Friendly Fraud Hurts Merchants, Issuers and Cardholders: Here’s How
by Steve Durney
as seen on CNP.com for Friendly Fraud Month
It may sound harmless, but “friendly fraud” (also known as false claims) is taking a serious toll on merchants’ and issuers’ bottom lines — and it’s hurting consumers, too.
Friendly fraud happens when cardholders report a card purchase as unauthorized even though they or another person in their household indeed made it.
There’s a spectrum of friendly fraud: Benign friendly fraud is when a cardholder honestly doesn’t realize that they or another family member made a certain card purchase, so they dispute it. (Consider a mother who doesn’t know her son spent $30 paying for online video game credits and assumes it was a fraudulent transaction.) To make matters worse, “zero liability” policies on payment cards that promise never to make cardholders liable for unauthorized transactions are making it easy for cardholders to simply push a button on their digital card statement and dispute transactions they don’t recognize — rather than take a moment to properly investigate. And while the motivation for disputing in this situation might be ‘benign’, the far-reaching consequences are anything but.
On the other end of spectrum, hostile friendly fraud occurs when the cardholder decides to dispute a transaction they knowingly made. Maybe they have buyer’s remorse or maybe they simply don’t want to pay for something. They may even rationalize it: What does it matter if they cheat the system occasionally as long as they pay for most of the things they buy?
Together these two types of friendly fraud have created a perfect storm, where merchants and issuers are dealing with an increasing number of genuine transactions that should never have been disputed.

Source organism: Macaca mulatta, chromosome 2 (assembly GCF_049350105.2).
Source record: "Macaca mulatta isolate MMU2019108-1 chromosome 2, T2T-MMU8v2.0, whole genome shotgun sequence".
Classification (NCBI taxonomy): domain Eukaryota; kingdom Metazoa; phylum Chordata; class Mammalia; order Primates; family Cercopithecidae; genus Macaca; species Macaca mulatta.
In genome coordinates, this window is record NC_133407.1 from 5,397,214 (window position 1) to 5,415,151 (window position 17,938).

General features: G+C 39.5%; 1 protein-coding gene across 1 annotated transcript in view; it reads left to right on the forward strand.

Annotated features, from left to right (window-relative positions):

A Growing Toll
An estimated 28% of all ecommerce revenue today is lost to friendly fraud, and it’s become a larger share of overall card fraud. While it made up an estimated 18% of total card fraud in 2012, it grew to 31% by 2016 — and has likely only continued to rise since then.
The rate and impact of friendly fraud can vary depending on the industry. Many digital goods merchants have reported friendly fraud rates as high as 60-90%. Whereas others — such as apparel merchants for example — might be less than 10%
The harmful effects of friendly fraud are most evident to merchants and issuers, which face direct costs when a cardholder disputes a transaction and a chargeback is raised. But all three parties — merchants, issuers and cardholders — suffer because of this trend. Here’s a look at how:
In the card-not-present (CNP) world, fraud liability rests with the merchant. That means when friendly fraud occurs, the merchant loses the goods/services and is saddled with the cost of the chargeback. But that’s just the start.
Merchants rely on customer loyalty and are often reluctant to push back when cardholders dispute transactions. They don’t want to anger their customers (particularly those that have longstanding purchase history). Eating the cost of friendly fraud might seem easier than fighting back against it, given the potential brand impacts from social media backlash and risk of reduced future revenue. Yet simply accepting the cost of friendly fraud chargebacks means merchants are losing huge amounts of money. More importantly, they are ultimately perpetuating unproductive consumer behavior.